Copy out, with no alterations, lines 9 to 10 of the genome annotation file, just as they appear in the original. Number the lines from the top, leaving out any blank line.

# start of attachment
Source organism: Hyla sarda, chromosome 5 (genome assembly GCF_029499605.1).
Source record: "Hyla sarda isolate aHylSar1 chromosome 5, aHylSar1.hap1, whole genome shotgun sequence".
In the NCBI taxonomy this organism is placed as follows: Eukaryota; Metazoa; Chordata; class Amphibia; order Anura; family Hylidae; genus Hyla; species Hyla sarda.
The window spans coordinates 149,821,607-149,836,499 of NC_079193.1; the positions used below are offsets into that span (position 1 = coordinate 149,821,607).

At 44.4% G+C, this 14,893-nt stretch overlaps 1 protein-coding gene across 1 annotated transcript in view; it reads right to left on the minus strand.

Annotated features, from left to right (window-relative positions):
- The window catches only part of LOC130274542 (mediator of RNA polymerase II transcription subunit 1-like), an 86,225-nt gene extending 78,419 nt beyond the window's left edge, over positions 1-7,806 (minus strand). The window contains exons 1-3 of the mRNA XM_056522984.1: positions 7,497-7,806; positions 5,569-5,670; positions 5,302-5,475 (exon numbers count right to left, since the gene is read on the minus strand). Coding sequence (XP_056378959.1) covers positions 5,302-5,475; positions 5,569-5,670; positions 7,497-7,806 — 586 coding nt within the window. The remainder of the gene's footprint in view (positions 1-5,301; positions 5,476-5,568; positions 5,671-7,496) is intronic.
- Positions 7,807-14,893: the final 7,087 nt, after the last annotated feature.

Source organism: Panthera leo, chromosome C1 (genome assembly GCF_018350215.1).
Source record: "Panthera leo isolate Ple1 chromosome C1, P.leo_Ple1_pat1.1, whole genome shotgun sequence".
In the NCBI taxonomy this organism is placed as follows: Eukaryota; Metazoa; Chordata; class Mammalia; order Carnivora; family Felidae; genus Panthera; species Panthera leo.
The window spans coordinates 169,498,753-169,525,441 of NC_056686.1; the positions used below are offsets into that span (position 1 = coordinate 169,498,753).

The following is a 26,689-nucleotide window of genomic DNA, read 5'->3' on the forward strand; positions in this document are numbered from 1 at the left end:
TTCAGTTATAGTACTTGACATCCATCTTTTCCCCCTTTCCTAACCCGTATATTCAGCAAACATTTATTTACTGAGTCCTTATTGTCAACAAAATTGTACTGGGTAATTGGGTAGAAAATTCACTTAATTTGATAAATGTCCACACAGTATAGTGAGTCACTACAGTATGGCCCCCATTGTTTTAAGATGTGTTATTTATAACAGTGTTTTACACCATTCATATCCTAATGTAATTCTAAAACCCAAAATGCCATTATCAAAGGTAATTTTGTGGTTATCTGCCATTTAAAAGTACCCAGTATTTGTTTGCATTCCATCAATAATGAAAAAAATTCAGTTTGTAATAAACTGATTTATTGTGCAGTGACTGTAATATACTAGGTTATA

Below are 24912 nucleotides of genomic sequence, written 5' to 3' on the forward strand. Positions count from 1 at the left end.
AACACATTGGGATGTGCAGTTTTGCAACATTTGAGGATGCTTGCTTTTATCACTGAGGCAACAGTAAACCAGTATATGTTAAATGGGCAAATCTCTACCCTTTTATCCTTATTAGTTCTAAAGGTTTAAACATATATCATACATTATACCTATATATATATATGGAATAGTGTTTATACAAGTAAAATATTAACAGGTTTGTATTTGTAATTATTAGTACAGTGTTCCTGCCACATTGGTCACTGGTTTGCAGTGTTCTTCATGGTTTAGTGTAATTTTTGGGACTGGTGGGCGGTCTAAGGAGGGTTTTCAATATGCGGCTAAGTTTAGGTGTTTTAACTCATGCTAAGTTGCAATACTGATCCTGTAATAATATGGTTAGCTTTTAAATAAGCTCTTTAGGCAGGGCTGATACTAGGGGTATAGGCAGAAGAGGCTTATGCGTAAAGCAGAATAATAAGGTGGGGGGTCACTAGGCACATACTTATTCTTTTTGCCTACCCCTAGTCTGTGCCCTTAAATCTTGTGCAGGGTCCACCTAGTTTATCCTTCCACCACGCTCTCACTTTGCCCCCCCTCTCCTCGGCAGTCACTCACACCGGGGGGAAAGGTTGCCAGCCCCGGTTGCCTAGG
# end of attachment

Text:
Source organism: Panthera leo, chromosome C1 (genome assembly GCF_018350215.1).
Source record: "Panthera leo isolate Ple1 chromosome C1, P.leo_Ple1_pat1.1, whole genome shotgun sequence".